Notes: Soviet Genetics is Huxley's critique of the agriculturalist Trofim Lysenko's ideas about heredity, which were adopted under Stalin as official Soviet science. Lysenko's theories were idiosyncratic and are somewhat hard to parse, but he emphasized cooperation within and between species in opposition to Darwin's "capitalist" idea of survival of the fittest. He also rejected deterministic heredity in favor of something closer to Lamarckian idea that acquired characteristics could be passed to offspring. Lysenkoism might have been dismissed as just one of a vast number of unscientific ideas about evolution and genetics if he had not been appointed the director of the Institute of Genetics in the USSR. His influence greatly curtailed Soviet genetics research for decades and called into question whether science was an impartial, universal discipline or one governed by ideology.
Julian Huxley, the brother of the writer Aldous Huxley and the grandson of Darwin's most vocal supporter, T. H. Huxley, was one of the most prominent evolutionists of his era. In fact, his book, Evolution: The Modern Synthesis, gave the name to the main thread of evolutionary thinking in the middle of the twentieth century. Huxley traveled to the Soviet Union in 1945 where he attended a lecture by Lysenko, which gave the impetus to this book (published in the US as Heredity East and West: Lysenko and World Science). In Soviet Genetics, Huxley explains Lysenko's ideas and refutes them with genetics, biology, and evolutionary theory. He also considers the political implications of official state science.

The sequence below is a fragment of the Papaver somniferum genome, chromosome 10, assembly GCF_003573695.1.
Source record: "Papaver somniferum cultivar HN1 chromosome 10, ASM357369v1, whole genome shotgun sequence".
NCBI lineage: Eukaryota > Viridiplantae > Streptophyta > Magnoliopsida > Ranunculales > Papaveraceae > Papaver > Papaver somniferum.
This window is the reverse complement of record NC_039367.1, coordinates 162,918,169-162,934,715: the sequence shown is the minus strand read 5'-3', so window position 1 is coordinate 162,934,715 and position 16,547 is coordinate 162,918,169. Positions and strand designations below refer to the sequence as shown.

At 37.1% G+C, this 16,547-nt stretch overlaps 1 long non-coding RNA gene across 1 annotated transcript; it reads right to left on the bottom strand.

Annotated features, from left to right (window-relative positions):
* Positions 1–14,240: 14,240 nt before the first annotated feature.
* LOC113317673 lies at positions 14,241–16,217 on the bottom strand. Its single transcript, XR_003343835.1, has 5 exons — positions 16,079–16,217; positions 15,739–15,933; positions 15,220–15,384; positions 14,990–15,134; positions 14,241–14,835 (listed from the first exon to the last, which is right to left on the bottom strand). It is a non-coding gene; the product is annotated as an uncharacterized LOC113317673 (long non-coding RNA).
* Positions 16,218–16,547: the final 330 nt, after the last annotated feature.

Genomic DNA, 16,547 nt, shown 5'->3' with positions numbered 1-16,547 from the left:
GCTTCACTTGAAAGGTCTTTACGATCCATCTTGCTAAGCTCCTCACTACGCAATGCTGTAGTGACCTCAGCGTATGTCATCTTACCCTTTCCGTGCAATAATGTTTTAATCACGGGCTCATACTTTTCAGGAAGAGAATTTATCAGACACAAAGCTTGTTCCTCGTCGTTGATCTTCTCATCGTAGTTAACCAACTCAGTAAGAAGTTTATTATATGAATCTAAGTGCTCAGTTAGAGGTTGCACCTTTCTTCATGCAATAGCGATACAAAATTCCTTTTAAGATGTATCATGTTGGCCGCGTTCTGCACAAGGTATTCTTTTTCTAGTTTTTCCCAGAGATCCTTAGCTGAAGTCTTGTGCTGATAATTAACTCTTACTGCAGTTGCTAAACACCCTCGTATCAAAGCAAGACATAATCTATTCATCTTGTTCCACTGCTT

x, 245 pages.
Edition + Condition: First edition (first printing). Very good in a good dust jacket. With Julian Huxley's ownership signature on the front pastedown. This copy is extensively revised for a new edition, which does not seem to have been published. The marked changes were not used for the US edition and the 1969 reprint reproduces the American text in facsimile.
The changes in this copy reflect extensive pruning to the text—according to notes on the front free endpaper, Huxley proposes cutting about 20% of the content. He also makes corrections, word changes, and amendments to most pages. By my count, 202 of the 247 text pages have one or more marked changes. In addition, a fifteen-line handwritten addition is affixed with a paperclip with a point of insertion indicated in the text. Huxley also made notes on the otherwise blank dust jacket flaps.
While bound in book form, this is essentially a hand-corrected typescript of an unpublished second edition. As such, it provides probably unique insight into the ideas and arguments that Huxley felt were the strongest in the book, in contrast to the extensive cuts he proposed to make.
Publication: London: Chatto and Windus, 1949.
Item No: #35160